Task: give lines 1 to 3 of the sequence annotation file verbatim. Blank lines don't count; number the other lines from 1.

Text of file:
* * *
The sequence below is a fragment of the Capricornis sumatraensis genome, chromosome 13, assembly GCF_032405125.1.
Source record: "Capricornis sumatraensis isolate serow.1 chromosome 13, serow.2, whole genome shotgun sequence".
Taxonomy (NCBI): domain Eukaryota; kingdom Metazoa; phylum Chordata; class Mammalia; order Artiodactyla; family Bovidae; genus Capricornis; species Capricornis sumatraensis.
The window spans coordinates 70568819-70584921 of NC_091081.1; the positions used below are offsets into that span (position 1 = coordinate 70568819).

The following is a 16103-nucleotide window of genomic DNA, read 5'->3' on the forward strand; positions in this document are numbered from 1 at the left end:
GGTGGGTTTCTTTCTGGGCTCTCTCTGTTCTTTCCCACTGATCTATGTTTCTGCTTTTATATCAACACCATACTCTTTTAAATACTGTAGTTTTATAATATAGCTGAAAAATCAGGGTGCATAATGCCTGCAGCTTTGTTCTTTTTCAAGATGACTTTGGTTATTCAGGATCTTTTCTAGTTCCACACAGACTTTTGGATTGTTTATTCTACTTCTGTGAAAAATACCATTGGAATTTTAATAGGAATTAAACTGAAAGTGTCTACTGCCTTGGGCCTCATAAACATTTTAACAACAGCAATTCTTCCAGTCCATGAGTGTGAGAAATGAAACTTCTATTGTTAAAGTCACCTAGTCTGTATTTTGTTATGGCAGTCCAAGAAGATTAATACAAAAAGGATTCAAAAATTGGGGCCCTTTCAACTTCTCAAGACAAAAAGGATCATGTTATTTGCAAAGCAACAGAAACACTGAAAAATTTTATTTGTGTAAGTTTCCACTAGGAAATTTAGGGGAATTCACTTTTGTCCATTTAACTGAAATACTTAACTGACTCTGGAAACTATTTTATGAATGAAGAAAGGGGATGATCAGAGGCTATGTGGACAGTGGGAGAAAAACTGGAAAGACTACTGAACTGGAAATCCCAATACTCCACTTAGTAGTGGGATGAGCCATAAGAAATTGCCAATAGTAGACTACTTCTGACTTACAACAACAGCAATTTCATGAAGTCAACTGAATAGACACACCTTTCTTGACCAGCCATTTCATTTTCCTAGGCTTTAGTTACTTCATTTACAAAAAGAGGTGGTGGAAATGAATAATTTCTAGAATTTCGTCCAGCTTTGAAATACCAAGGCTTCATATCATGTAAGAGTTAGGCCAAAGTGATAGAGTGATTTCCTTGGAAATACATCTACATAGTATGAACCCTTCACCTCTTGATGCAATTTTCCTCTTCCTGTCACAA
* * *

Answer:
The sequence below is a fragment of the Capricornis sumatraensis genome, chromosome 13, assembly GCF_032405125.1.
Source record: "Capricornis sumatraensis isolate serow.1 chromosome 13, serow.2, whole genome shotgun sequence".
Taxonomy (NCBI): domain Eukaryota; kingdom Metazoa; phylum Chordata; class Mammalia; order Artiodactyla; family Bovidae; genus Capricornis; species Capricornis sumatraensis.